Thursday, November 13, 2014

Book Review: Under Magnolia: A Southern Memoir by Frances Mayes

I had an unusual experience with the book. The woman who loaned it to me had said that she was "dipping in and out of it" and internally I made a face as I never, ever do that (in fact, I even stopped flipping around in Neil Patrick Harris: Choose Your Own Autobiography and started reading it straight through!) But I think that is a great way to read this book.

I was under the mistaken impression that the book was about Ms. Mayes's moving back to the South (North Carolina) as an adult (after her sojourn in Italy). Instead, that bookends the memoir, but the book is about her growing up and ends when she's about 22. From Fitzgerald, Georgia (one college professor upon hearing the name of her hometown did remark "Isn't that a bit much?"), she was the much youngest (eight years behind her nearest sister) daughter of a couple of fought bitterly and dark heavily. Her father ran his father's fabric mill, and her mother was a good housewife of the 1950s, painting her nails, baking brownies, and recovering furniture (with the help of an African-American maid.) Frances never quite fit in. Chomping at the bit to get out from her small town and repressive family from a young age, she did eventually get to go away to college (first Randolph-Macon and then the University of Florida) but she seemed never to feel completely free of the South until the death of her parents. It seems as if only when that last tie was severed, could she make the choice to return without repercussions.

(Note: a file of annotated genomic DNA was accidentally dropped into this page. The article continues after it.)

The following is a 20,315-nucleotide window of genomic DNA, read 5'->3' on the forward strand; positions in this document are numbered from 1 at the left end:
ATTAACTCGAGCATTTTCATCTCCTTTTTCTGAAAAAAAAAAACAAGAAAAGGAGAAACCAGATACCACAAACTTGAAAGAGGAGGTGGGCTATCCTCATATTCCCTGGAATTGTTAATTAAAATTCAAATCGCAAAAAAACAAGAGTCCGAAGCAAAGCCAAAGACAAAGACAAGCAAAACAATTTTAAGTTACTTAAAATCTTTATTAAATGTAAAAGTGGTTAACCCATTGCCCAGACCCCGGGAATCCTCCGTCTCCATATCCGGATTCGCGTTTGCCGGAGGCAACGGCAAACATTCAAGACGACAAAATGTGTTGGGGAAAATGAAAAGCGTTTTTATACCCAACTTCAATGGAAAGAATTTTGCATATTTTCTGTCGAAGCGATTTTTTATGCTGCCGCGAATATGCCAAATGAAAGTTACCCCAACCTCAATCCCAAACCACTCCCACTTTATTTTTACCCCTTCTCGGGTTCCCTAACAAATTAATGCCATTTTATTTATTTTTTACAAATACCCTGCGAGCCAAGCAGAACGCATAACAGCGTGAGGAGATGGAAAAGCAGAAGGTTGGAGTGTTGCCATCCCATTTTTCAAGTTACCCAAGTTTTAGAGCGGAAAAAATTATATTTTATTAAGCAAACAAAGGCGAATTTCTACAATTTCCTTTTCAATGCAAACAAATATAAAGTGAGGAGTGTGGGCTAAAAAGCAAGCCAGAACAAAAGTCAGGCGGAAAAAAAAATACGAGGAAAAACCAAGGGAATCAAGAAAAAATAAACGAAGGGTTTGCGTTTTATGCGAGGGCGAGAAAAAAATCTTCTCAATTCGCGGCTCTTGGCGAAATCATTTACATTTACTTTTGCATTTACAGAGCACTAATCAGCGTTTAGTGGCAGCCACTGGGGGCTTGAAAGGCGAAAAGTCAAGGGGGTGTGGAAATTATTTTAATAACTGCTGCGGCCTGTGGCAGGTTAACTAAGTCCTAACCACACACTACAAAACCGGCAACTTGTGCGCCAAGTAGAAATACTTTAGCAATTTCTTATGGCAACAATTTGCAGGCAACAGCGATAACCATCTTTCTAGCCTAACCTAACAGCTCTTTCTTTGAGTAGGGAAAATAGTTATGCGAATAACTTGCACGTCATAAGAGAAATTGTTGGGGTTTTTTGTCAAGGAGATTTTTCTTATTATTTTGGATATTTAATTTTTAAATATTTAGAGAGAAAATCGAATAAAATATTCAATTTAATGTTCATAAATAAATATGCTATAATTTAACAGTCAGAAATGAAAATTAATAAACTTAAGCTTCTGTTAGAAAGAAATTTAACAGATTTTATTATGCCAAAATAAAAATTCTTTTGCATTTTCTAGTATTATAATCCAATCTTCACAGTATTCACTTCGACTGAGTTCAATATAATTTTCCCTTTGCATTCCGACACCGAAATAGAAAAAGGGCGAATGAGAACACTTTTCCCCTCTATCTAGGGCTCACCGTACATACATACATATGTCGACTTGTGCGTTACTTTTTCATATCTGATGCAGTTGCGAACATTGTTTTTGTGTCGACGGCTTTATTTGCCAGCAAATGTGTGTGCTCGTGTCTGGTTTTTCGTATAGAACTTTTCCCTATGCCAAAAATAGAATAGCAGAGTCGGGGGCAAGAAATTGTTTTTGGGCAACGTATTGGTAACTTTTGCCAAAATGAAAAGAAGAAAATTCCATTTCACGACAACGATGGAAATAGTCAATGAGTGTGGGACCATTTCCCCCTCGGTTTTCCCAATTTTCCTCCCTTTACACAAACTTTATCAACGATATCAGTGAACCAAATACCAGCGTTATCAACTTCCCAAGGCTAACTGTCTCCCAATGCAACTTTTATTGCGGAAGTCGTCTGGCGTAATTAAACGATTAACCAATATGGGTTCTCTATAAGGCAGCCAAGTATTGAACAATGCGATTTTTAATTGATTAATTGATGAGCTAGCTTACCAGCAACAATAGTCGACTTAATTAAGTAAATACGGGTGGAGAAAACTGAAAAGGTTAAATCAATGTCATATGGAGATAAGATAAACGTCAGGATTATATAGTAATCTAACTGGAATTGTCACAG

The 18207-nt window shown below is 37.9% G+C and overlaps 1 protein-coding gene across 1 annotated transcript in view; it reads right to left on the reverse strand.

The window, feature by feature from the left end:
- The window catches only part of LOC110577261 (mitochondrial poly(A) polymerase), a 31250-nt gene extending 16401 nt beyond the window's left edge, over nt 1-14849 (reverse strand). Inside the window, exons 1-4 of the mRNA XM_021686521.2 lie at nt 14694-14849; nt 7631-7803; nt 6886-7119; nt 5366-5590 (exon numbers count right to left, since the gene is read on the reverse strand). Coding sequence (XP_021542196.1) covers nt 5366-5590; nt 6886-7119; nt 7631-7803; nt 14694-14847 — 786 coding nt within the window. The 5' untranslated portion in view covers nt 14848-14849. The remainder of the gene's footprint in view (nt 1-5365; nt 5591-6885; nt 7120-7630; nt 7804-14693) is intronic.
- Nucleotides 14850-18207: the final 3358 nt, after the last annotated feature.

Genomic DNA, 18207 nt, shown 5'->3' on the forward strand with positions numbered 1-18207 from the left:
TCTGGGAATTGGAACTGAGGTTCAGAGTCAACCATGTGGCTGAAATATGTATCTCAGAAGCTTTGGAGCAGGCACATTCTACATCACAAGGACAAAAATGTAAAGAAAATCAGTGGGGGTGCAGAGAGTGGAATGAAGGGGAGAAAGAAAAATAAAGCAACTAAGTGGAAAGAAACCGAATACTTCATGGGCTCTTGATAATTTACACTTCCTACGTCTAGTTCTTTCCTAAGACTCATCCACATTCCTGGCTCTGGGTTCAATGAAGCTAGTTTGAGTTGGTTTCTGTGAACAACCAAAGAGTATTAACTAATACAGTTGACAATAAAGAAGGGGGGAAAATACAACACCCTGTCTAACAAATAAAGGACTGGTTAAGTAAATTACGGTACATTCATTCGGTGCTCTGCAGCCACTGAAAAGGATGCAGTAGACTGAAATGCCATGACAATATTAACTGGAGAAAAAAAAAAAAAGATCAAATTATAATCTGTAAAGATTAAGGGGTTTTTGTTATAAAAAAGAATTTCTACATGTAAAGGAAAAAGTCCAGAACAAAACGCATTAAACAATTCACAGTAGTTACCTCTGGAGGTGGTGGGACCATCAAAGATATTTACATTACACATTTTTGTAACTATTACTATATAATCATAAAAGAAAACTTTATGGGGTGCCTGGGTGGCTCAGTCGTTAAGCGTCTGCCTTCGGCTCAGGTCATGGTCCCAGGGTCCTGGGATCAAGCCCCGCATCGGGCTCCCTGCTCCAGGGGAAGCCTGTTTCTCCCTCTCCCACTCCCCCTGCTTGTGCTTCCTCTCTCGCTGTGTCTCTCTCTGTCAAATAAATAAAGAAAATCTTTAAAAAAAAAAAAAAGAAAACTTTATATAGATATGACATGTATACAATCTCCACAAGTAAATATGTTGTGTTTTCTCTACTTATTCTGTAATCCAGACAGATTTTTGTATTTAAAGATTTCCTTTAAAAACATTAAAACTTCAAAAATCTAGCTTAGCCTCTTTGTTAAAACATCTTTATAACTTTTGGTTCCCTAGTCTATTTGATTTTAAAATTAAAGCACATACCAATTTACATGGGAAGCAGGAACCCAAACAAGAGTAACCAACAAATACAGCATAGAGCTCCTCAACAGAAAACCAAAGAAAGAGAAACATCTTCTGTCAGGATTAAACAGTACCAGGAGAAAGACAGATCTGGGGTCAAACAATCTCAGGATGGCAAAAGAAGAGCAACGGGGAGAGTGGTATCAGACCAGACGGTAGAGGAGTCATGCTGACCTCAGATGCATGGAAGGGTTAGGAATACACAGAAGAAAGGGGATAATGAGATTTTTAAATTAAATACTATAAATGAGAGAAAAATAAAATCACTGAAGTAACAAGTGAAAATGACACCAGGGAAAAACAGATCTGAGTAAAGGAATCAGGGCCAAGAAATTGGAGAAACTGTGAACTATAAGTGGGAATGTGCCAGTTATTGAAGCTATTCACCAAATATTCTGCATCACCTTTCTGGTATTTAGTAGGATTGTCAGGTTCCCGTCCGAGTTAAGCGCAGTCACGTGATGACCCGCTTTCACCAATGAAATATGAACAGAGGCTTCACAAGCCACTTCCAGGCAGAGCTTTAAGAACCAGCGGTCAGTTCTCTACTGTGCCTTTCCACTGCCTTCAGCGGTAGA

The book is filled with languid tales of floating down rivers in summer, buying Capezios and going on dates, sneaking out of the dorms to have fun and party. It also has sordid stories of mental abuse, withholding, manipulation, and other trials of familial love gone wrong. Each chapter stand on its own and can be read as an essay. They are in chronological order in the Book, but the past doesn't inform the future much. A few characters do progress--most often by deterioration, not growth--but for me it did not gel as a single narrative. Instead, I found that when I tried to read it straight through, I did not enjoy it. But when I read it in short bits here and there, I did. That's strange. Most books improve with a large block of time when you can delve deeply into it, but this one didn't. When I tried that, the stories felt repetitive, unremittingly cruel, and a little boring. But when I switched back to the short stretches of reading, it improved immensely. Maybe you need to digest the parts. Or maybe you need to stay on the surface and not delve too deeply. Whatever the reason, this is the perfect book if you know you don't have a lot of time and are looking for a book which you can set down and it won't suffer from the delay. This one improves.

I borrowed this book from a friend.

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